Better Homes New Cook Book is the old 60s three ring binder with the red and white checks that everyone has or has seen. Building block staples like pancakes and breads and pot pies that do not change.

I like The Complete America's Test Kitchen Show Cookbook because of how much effort they put into testing various techniques and reimagining recipes to get close to the traditional result via other paths that save time or effort. It makes me think more than most other books.

I like Mark Bittman because he gives you a recipe and then sticks in a half dozen short variations to send you off in new directions. The Weber book has a wealth of info on the grill. My wife ran a CSA drop site at our home a a number of years so we have a pile of vegetarian books, but those aren't as helpful as you might imagine. The trouble with CSA boxes isn't that you need to find a variety of recipes for a variety of foods, it's that every year it seems that you're going to get waaaayyy more of one thing for an entire summer because that's what worked that summer and here's your third week of plentiful daikon radishes. There aren't enough cookbooks on earth to get rid of six or eight monster radishes every week.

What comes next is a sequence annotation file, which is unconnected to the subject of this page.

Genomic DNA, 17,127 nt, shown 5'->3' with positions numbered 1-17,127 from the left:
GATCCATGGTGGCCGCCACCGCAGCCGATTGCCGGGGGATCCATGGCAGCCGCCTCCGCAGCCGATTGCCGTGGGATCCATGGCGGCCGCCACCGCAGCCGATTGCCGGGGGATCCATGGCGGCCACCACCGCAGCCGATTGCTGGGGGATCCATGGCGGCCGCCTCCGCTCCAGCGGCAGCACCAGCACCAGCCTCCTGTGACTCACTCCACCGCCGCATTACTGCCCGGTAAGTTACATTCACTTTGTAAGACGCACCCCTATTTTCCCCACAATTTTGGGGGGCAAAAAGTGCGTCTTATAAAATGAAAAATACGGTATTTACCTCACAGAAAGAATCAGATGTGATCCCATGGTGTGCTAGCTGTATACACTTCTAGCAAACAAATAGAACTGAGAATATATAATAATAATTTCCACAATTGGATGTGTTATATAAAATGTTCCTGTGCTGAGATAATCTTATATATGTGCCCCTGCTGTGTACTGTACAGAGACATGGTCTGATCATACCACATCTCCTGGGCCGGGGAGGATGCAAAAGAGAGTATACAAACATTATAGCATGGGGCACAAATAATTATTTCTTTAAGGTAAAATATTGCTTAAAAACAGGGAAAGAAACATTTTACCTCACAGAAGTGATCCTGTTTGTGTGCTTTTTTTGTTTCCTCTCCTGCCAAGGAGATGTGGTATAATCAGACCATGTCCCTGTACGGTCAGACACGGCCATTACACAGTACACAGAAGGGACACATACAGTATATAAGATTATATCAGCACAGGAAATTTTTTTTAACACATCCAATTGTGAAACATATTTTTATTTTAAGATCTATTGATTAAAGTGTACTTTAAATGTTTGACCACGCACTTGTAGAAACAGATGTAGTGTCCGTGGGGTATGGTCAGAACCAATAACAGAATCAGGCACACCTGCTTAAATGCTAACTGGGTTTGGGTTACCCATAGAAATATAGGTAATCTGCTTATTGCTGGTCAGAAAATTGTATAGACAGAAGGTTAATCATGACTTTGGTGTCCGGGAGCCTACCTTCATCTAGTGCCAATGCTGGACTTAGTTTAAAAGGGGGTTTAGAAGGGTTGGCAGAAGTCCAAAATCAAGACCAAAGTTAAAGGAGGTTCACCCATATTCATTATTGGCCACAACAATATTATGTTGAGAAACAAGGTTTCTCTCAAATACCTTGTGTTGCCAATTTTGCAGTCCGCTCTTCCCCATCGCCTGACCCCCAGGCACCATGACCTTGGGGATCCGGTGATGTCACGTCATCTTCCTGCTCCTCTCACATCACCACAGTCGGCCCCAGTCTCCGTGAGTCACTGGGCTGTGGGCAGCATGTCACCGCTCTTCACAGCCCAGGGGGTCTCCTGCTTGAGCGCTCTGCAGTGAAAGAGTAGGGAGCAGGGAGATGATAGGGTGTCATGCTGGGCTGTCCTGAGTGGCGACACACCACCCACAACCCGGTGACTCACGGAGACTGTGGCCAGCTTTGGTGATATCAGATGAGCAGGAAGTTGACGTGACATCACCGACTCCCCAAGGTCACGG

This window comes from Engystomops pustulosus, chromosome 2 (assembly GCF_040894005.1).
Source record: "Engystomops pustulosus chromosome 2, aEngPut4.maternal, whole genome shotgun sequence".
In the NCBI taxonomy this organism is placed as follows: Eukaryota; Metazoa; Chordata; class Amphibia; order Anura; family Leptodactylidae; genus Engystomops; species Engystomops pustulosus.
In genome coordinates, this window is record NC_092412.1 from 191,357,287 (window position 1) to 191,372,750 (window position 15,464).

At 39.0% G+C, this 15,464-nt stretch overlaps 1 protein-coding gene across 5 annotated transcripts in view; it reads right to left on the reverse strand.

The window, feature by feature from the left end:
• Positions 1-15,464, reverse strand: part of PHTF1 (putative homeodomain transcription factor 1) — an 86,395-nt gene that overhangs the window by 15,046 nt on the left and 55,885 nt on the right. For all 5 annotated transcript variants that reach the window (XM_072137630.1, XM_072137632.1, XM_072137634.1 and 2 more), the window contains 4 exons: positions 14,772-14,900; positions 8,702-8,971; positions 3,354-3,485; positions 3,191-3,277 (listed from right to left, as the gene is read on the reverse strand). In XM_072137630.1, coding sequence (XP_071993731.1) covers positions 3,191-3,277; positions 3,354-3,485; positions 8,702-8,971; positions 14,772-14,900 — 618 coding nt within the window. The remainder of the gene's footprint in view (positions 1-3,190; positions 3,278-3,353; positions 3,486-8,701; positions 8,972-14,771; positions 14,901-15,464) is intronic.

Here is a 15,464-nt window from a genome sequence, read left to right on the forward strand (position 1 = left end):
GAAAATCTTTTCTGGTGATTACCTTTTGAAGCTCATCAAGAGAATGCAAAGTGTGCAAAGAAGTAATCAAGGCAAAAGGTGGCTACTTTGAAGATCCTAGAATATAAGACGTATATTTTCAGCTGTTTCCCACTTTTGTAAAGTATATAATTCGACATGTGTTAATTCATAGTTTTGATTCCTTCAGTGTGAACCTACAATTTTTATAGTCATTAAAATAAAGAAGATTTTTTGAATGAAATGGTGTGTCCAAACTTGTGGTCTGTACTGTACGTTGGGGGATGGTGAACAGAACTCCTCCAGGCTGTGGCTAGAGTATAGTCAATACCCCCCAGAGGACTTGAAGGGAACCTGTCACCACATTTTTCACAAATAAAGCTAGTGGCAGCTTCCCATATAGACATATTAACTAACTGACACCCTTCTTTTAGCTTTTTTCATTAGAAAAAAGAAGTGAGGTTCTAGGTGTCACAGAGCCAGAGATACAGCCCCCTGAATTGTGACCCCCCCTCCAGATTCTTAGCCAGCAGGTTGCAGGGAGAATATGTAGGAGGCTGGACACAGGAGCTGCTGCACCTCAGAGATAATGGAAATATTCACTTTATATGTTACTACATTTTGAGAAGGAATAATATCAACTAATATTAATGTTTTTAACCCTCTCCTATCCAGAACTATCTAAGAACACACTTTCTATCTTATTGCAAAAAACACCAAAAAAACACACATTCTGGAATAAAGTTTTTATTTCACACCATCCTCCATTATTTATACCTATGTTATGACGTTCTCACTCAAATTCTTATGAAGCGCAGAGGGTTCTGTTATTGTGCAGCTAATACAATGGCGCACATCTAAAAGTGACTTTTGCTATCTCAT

justdoit19

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Don’t forget Alexa, and the Echo Show with a video instruction!

I doubt the next generation will even have cookbooks ☹️
 

Wishful

"Land of the free, because of the brave..."
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The James Beard Cookbook is an older hardback that includes laughably few ingredients in the recipes but explains why you need these and the rules for working with them. You don't get x minutes at y degrees so much as a quick rule to estimate how long it might take and how to tell when it's done. You learn a lot when the details are stripped away.